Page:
And now, the I'm forever catching up dept.:
—Alien (1979/2003): Jesus Christ, what a fucking brilliant thing this is. I saw it when it was new, and a couple of times after that, and it always impressed me as a fright fest, meaning it scared the hell right out of me (I'm easy that way). It's amazing how stripped down to basics it all is: lots of long shots and silence with just iconic production design doing the work, lots of tightly shot set pieces with crew members grappling physically with one another, and precious little of the monster. Perfect. Did I say Ridley Scott never did anything within shouting range of Blade Runner? Did I really say that? I don't know if Alien breaks my top 50, but maybe 100. I plumb forgot how much I love this. The '03 redo is useless; disregard.
—Aliens (1986/1994). Had never seen this until recently—so I understand better now what the fuss is all about, and also why it was dismissed as an unworthy sequel. Both are true at once—a great by-the-numbers Cameron glistening with money and Sigourney Weaver emerging as monumental, but nowhere near as original as the original, which how could it be, right? It occupies its #2 position well, and it's plenty entertaining. The '94 redo is the one to see. The most striking part of the whole thing for me: I wondered if this were the first time men and women were shown in military combat situations on such an equal basis.
—Bottle Rocket (1996): I hate to be the guy who swears by the band's first album before they sold out man, but by what I've seen of Wes Anderson in recent years and days, this is still his best, a Quentin Tarantino crime farce cross-bred with Whit Stillman. There is something kinetic about it I connect with, and Anderson does have a real genius for the exquisitely hand-selected soundtrack—he might be better than Quentin Tarantino, Martin Scorsese, and P.T. Anderson combined. I have to give him that. But that is all I can give him at this point. Even here he is already exasperating in the ways he exasperates me. How I can like Woody Allen so much and regard Wes Anderson with so many misgivings, when they actually share the same initials, I still don't understand.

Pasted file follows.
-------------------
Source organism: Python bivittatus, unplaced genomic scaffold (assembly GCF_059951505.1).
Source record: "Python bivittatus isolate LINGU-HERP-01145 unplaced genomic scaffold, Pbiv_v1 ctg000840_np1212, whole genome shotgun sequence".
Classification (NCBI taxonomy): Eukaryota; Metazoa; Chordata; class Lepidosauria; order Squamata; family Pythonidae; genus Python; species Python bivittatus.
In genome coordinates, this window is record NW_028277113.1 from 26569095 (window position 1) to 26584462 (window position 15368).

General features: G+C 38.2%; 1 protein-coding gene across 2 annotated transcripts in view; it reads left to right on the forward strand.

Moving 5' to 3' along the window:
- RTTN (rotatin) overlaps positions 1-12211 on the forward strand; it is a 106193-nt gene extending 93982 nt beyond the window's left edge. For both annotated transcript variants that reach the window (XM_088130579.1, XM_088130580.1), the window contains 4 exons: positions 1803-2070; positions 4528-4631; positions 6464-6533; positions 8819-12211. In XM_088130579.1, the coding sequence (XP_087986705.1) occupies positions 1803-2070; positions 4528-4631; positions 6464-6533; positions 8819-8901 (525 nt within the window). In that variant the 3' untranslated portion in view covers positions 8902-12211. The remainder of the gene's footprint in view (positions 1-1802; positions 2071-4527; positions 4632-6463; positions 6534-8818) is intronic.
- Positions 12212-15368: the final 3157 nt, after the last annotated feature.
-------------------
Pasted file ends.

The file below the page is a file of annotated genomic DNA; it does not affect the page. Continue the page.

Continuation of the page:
—The Hurt Locker (2009): This was way better than I hoped—high tension sustained virtually wire to wire, great performances and cameos, very immediate and grabbing. Yes, we all suffer from Iraq fatigue for the moment, but this feels like it could be an important point in development of a genre.
—Magnolia (1999): Much better than I remembered from the first time I saw it, when it was new, this time somehow a surprisingly engrossing and almost satisfying three hours. I always thought the rain of frogs worked, and it still does, amazingly so. I just objected to the ham-handed telegraphing of it via the Bible verse symbologies, but I did not notice them as much this time to annoy me. But still, the picture overall is so deeply flawed, from not knowing its characters to not making them believable except in regular but random brilliant flashes. It really is quite a spectacle. The performances can be absolutely spot on, and for long periods, but they are constantly at vectors with one another. I know I want to see it again.
—Near Dark (1987): I thought this had a nice look and moved along pretty well, and I liked the various vampire tropes it played with, such as sunlight and immolation, and, more generally, the whole Western look and feel. Cowboys and vampires, pretty cool. This would make a nice match with Trouble Every Day, which has a more cannibalistic take on vampires, or either Let the Right One In or Let Me In. Oh hell, watch all four.